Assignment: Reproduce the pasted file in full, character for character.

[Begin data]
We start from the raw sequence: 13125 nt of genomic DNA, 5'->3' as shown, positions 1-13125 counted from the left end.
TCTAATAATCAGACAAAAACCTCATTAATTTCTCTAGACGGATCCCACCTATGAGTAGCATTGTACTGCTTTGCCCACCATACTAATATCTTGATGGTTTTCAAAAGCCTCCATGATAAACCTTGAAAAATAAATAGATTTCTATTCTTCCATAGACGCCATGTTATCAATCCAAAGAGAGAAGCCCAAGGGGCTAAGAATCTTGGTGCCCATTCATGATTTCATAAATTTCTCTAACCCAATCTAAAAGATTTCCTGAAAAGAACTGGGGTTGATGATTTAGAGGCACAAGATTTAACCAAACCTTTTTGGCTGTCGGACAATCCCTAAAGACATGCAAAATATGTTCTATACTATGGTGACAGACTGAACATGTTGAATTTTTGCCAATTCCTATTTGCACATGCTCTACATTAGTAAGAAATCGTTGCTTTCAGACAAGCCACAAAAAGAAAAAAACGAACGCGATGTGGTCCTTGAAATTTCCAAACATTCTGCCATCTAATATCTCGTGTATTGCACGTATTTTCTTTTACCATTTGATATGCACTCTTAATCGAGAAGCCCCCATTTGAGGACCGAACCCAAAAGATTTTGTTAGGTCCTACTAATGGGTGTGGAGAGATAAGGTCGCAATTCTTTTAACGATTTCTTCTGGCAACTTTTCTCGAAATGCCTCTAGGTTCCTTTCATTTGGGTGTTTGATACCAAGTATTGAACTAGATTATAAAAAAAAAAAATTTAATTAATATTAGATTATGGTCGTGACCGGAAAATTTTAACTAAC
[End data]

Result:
We start from the raw sequence: 13125 nt of genomic DNA, 5'->3' as shown, positions 1-13125 counted from the left end.
TCTAATAATCAGACAAAAACCTCATTAATTTCTCTAGACGGATCCCACCTATGAGTAGCATTGTACTGCTTTGCCCACCATACTAATATCTTGATGGTTTTCAAAAGCCTCCATGATAAACCTTGAAAAATAAATAGATTTCTATTCTTCCATAGACGCCATGTTATCAATCCAAAGAGAGAAGCCCAAGGGGCTAAGAATCTTGGTGCCCATTCATGATTTCATAAATTTCTCTAACCCAATCTAAAAGATTTCCTGAAAAGAACTGGGGTTGATGATTTAGAGGCACAAGATTTAACCAAACCTTTTTGGCTGTCGGACAATCCCTAAAGACATGCAAAATATGTTCTATACTATGGTGACAGACTGAACATGTTGAATTTTTGCCAATTCCTATTTGCACATGCTCTACATTAGTAAGAAATCGTTGCTTTCAGACAAGCCACAAAAAGAAAAAAACGAACGCGATGTGGTCCTTGAAATTTCCAAACATTCTGCCATCTAATATCTCGTGTATTGCACGTATTTTCTTTTACCATTTGATATGCACTCTTAATCGAGAAGCCCCCATTTGAGGACCGAACCCAAAAGATTTTGTTAGGTCCTACTAATGGGTGTGGAGAGATAAGGTCGCAATTCTTTTAACGATTTCTTCTGGCAACTTTTCTCGAAATGCCTCTAGGTTCCTTTCATTTGGGTGTTTGATACCAAGTATTGAACTAGATTATAAAAAAAAAAAATTTAATTAATATTAGATTATGGTCGTGACCGGAAAATTTTAACTAAC